Calgarians had a lot of debris to clean up after the winds subsided.
On November 27, 2011, it was all hands on deck at the Calgary Fire Department.
Severe winds, peaking at 149 km/h at higher elevations and perhaps around 50 km/h on the ground, lashed the city.
At one point, the fire department's full complement of 90 available units were responding to calls during the storm.
"Falling trees on the roadways, falling trees on power lines, falling trees on buildings," Deputy Chief Len MacCharles recalls. "In addition to glass breaking in buildings from flying debris from other buildings downtown. It was quite a day."
As the winds picked up, the city activated its municipal emergency plan, and at around 2 p.m. that day, pedestrian and vehicle traffic, as well as transit including the city's light rail, were restricted from the city's downtown core until just before midnight.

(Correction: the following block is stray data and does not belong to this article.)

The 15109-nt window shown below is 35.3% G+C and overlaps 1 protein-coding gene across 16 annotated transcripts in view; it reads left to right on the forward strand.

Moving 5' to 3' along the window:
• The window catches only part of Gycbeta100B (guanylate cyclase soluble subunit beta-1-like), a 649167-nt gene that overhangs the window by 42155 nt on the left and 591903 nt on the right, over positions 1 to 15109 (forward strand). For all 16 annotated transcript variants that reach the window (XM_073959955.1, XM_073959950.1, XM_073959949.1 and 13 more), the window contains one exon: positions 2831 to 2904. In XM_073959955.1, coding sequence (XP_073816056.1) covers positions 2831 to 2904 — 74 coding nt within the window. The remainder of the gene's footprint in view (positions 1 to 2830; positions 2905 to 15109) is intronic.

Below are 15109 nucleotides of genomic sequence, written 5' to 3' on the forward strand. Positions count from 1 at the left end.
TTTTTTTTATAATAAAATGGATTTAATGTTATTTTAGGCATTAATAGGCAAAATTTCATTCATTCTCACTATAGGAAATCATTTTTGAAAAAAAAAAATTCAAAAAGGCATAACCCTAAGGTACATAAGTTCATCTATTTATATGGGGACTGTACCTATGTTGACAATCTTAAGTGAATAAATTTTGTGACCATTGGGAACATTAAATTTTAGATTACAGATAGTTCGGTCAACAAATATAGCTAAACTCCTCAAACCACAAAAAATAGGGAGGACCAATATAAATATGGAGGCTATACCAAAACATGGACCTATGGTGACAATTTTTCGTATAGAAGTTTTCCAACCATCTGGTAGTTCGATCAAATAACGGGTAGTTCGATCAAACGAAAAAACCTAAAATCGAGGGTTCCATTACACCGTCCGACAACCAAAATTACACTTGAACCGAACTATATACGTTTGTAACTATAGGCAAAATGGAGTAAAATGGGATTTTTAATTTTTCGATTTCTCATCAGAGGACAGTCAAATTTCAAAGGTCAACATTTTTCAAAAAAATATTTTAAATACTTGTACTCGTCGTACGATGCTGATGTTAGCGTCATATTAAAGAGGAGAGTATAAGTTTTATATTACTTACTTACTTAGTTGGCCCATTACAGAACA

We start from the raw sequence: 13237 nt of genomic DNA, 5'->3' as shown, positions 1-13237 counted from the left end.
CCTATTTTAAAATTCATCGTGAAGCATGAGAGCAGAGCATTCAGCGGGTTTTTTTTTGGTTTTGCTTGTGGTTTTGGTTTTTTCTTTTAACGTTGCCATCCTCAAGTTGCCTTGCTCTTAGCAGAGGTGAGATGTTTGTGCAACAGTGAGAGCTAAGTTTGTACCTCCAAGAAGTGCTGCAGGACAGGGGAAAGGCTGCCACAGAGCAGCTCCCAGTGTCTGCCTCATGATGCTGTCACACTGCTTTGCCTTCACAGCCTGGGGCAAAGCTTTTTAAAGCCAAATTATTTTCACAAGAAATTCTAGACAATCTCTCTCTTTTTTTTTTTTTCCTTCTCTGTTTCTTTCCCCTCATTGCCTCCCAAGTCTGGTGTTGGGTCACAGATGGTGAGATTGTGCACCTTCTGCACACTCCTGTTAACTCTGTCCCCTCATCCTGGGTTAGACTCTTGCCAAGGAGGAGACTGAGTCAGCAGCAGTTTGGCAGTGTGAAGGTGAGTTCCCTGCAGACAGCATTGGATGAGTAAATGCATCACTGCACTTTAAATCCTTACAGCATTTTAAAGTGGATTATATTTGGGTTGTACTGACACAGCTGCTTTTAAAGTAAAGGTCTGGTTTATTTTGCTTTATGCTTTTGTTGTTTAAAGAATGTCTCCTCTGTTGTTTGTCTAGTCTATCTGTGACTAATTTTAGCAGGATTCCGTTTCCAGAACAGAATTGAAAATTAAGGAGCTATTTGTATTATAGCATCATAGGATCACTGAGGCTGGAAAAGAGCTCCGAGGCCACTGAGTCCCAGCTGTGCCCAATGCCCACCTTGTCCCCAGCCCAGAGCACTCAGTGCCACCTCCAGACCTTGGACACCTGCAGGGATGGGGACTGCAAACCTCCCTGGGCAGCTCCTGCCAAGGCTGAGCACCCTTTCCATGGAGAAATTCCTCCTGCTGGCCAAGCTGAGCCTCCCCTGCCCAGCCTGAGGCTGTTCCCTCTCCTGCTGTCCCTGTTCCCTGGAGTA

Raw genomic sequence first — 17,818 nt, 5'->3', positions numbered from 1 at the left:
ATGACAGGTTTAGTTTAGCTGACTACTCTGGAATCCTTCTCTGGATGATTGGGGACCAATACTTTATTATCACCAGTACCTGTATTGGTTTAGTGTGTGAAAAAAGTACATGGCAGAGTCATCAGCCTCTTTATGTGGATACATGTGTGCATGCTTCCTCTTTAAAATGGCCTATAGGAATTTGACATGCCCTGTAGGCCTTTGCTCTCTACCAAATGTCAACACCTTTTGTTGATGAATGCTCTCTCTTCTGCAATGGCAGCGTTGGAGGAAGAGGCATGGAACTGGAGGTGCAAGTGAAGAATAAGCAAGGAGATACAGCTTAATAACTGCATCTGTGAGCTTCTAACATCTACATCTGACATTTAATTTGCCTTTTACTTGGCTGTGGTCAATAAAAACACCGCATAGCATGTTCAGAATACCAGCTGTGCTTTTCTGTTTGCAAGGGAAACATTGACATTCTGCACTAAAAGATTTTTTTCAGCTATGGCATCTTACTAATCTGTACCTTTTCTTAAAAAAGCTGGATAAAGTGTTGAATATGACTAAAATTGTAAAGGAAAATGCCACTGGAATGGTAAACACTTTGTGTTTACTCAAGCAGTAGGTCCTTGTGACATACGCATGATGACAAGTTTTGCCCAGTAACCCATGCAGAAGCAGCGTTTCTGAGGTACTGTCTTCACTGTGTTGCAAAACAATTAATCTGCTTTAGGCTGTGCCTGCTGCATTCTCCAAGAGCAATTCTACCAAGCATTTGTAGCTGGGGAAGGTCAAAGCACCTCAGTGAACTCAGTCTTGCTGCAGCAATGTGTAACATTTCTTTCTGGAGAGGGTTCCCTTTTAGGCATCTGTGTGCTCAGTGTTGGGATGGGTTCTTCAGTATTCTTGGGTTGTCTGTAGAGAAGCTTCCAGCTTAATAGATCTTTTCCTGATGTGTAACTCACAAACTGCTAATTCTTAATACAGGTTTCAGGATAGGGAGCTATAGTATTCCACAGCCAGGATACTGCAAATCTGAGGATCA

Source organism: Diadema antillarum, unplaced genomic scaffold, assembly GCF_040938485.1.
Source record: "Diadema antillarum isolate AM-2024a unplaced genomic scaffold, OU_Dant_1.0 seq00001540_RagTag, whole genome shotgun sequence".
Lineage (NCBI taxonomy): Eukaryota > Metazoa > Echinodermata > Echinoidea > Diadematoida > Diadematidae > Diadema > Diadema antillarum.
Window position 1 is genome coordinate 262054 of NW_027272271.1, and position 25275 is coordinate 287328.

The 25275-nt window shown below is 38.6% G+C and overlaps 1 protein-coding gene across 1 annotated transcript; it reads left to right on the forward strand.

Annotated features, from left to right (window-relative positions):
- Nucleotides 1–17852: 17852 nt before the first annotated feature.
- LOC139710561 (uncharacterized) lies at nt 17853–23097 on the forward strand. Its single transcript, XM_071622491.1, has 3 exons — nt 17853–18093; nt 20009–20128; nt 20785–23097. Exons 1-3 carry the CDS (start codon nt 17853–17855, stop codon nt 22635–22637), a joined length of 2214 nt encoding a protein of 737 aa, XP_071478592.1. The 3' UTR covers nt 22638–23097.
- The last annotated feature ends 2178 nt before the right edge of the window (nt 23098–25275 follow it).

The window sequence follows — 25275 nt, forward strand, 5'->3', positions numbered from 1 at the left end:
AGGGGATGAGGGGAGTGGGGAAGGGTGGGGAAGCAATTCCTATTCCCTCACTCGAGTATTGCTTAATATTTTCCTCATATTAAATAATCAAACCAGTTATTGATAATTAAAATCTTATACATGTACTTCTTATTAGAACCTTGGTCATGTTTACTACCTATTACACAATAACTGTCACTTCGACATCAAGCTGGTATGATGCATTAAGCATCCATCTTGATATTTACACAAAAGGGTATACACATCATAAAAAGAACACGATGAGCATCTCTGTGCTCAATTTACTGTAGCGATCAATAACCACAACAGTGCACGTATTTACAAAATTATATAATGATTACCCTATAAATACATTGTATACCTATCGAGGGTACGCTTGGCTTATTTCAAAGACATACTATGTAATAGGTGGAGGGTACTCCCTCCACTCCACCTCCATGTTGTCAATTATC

"We had to shut it all down, just to keep people off the streets so they wouldn't be hit from either flying glass or debris blowing off of buildings," MacCharles says.
The deputy chief says the sheer volume of calls coming in meant the fire department had to adjust how it handled them all.
"On that day, it certainly challenged us to respond in such a way that we would send one unit to investigate a call, unless it came in as a serious confirmed serious event, like a fire," he says. "So that way we could attend all the calls."
The winds forced the shut-down of parts of Fish Creek Provincial Park. The Calgary Zoo cancelled its programming.
Fortunately, aside from one firefighter who suffered minor injuries due to falling glass, no one was seriously hurt in the city of Calgary.
But the winds were gusting at a time when a grass fire was burning in the Lethbridge area, forcing the evacuation of more than 100 people.